By Jason Keidel
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Amazing how homogenous the deals are. Santonio Holmes, obscenely gifted and wholly haunted, was traded to the Jets five years ago, for draft scraps. The Jets poached my beloved black and gold for the gridiron equivalent of a MetroCard.

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It looked like a heist for four games, then Holmes’ ego trumped his Id and that was it. So they double down on the Rom-Com, “I’ll change him” platitude, by dealing for Brandon Marshall.

Each deal included a wildly talented but similarly tormented player – both wide receivers – who had burned myriad bridges before their arrival. Based on their physical splendor and stats, both were worth way more than a fifth-round draft pick, but their peripheral proclivities made them potentially toxic to any team.

Right away Jets fans lit up my Facebook page, drooling over the dynamic, slow-mo montages of Marshall and Percy Harvin moonwalking into the end zone several times every Sunday. I didn’t have the heart to tell them that Harvin will be on the next bus to Palookaville.

Then there’s the obscenely obvious hurdle to any possible success the Jets will have. Someone has to toss the rock to Marshall. And if that someone is Geno Smith, Marcus Mariota, or Nick Foles in exchange for Mariota, then Marshall may be little more than ornamental on a team that lacks a foundation. The Jets have a box filled with stars, stockings and baubles, but no tree from which to hang them.

And just like the last time Gang Green grabbed a gifted head case, the fans were frothing at all these potential victories, while ignoring the variables. They didn’t care that Percy changed his persona from Harvin than Hagler – exchanging helmets for head gear, tackified leather gloves for Everlast – which is why he became so expendable in Seattle.

Think about it. Harvin would rather play for a forlorn franchise that hasn’t won a title since 1969 than for the world champs who were marching toward another Super Bowl. Indeed, you could say that with Harvin on the field, the Seahawks would have defended their title, rather than gagging a game they had cinched with 30 seconds left. Instead of throwing that one-yard pass to Ricardo Lockett, who had 11 catches all year, Russell Wilson would have had the most lethal receiver/runner in the NFL galloping toward that ball.

But essentials like karma and character are incidental to the Jets. Which is why they are, well, the Jets — perennial punch lines in the throes of a 46-year title drought.

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I was a mess the day my Steelers pawned off Holmes: a newly-minted Super Bowl MVP in his prime, whom we needed after losing Plaxico Burress to the Giants and iconic wideout Hines Ward to retirement. But Pittsburgh was prescient, sure that Holmes would produce, but ultimately implode, which he did.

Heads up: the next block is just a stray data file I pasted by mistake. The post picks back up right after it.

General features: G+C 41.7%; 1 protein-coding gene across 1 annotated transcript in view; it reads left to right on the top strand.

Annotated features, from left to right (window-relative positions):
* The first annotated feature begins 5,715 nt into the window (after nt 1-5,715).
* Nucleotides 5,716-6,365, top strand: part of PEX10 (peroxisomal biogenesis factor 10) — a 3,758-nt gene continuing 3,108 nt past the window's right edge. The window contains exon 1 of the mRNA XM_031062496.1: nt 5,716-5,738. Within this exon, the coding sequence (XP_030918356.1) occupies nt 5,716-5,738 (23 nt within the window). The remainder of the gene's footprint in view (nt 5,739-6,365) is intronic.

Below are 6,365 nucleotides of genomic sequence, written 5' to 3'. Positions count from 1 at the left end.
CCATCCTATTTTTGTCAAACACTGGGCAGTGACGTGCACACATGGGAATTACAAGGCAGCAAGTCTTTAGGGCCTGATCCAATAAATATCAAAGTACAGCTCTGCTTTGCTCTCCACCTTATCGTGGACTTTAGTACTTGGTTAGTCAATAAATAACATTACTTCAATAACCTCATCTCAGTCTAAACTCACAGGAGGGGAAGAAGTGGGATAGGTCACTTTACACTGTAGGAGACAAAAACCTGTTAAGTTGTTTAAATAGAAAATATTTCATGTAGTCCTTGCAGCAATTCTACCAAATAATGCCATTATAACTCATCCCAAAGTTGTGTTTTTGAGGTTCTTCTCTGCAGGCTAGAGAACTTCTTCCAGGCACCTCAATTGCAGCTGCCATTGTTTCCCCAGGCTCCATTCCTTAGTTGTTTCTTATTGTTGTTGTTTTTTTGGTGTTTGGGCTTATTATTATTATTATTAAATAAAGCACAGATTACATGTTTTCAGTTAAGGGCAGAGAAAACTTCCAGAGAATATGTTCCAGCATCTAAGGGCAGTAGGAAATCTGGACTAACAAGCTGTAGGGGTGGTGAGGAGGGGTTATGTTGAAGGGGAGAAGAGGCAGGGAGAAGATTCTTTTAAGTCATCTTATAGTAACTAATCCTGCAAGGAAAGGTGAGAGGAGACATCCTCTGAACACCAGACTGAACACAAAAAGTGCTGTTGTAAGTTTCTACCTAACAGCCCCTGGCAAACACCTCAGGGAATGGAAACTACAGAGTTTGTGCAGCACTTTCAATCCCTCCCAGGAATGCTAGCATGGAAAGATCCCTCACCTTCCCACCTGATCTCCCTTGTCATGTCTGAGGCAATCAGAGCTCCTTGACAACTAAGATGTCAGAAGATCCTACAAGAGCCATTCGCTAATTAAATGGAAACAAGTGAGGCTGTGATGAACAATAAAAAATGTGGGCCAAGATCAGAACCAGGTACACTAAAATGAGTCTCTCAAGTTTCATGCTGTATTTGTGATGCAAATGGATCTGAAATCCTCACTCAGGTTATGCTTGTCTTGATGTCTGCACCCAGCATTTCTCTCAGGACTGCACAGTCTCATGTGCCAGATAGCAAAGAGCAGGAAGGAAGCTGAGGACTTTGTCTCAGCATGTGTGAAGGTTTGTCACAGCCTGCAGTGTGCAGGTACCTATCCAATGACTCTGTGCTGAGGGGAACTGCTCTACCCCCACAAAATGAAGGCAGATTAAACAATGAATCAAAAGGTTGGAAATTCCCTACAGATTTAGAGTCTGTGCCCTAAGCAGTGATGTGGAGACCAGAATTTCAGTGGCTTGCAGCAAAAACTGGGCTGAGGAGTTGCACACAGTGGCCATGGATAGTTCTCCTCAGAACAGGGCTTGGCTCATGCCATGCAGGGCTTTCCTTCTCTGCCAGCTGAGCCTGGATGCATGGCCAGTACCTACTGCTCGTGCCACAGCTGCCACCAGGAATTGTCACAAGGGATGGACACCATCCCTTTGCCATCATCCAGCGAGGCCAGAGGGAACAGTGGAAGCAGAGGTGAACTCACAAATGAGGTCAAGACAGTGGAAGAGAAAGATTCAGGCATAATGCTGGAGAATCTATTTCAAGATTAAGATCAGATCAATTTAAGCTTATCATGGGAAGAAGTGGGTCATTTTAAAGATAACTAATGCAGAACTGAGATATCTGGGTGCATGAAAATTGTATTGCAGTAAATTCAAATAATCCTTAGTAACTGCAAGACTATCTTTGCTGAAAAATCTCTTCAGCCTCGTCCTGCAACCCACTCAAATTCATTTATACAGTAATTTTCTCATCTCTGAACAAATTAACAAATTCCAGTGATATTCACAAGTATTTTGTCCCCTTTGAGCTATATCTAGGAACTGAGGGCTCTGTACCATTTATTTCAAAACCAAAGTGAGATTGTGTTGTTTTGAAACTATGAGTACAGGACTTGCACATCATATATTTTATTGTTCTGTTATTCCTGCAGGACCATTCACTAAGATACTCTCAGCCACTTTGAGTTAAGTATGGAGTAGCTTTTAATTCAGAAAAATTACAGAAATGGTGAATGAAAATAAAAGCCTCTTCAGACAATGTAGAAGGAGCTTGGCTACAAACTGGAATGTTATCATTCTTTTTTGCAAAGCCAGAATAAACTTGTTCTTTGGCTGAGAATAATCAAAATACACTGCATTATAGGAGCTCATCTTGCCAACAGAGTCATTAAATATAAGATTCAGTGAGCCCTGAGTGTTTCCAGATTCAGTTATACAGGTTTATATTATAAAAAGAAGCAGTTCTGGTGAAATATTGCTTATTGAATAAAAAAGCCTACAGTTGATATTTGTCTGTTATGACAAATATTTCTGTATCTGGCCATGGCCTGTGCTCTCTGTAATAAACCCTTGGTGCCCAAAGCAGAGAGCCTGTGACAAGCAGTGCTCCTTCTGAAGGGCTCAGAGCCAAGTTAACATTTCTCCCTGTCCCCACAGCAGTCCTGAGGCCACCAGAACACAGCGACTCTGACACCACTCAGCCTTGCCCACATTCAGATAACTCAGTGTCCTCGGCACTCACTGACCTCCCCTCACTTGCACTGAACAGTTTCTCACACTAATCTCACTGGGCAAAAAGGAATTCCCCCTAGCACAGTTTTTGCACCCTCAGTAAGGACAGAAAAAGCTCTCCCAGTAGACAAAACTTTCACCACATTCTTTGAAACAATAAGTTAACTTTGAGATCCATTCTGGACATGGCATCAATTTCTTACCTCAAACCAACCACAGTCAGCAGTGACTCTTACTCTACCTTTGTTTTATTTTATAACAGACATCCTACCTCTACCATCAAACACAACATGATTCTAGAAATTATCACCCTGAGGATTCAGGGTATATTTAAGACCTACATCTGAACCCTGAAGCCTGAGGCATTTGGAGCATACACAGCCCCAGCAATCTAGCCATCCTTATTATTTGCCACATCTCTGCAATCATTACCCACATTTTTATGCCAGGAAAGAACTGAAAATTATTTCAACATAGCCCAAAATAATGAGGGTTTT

Now the Jets import another skilled skill player, with more baggage than Newark Airport. His bulging rap sheet is well known. In fairness, Marshall has been a solid citizen since he joined the Bears, even becoming an emblem for mental illness awareness. Boomer Esiason can’t praise Marshall enough, asserting that his time with the beleaguered Bear was on time and on point all throughout their time as analysts for Showtime’s “Inside the NFL” program.

And maybe Marshall has matured. Maybe he’s at a place of peace and equanimity. For all his poetic prose, F Scott Fitzgerald’s famous assertion that there are no second acts in American life is flatly false. Brandon Marshall looks, speaks, and acts like an adult now.

A shame he turns 31 next week. While 30 is a mysteriously morbid time for halfbacks, running across the stat sheet like an eraser, it’s not particularly kind to wide receivers, either. For every Jerry Rice and Cris Carter, there’s a phalanx of former greats who lose several seconds off their 40 times and inches off their vertical leaps.

Marshall can still ball, to be sure. But he’s still a moody star whose opinions are only amplified with his new perch as pro analyst. How does he react to a rookie quarterback who fled the pocket while Marshall was waving his hands frantically from the soft spot in the secondary?

One of the bedrock traits of a great quarterback is commanding the huddle, attention, and respect of his teammates. His talent and toughness can’t be questioned. And while Marshall is a big target and perfect safety blanket for a fledgling QB, he’s also on the back-nine of his bejeweled career, at that age and wage when he’s thinking about legacy, which means he wants to smooch a Lombardi Trophy. So you wonder how he will react to the precarious life at MetLife Stadium, a graveyard for Super Bowl goals.

And there’s the idea of bringing a tempestuous player to a team with a neophyte head coach, a GM he’s known for a month, a question mark at quarterback, and no robust running game. How does an alpha male like Marshall blend quietly into such uncertainty?

One thing is certain; the Jets will mess this up. Call this one the Marshall Plan.

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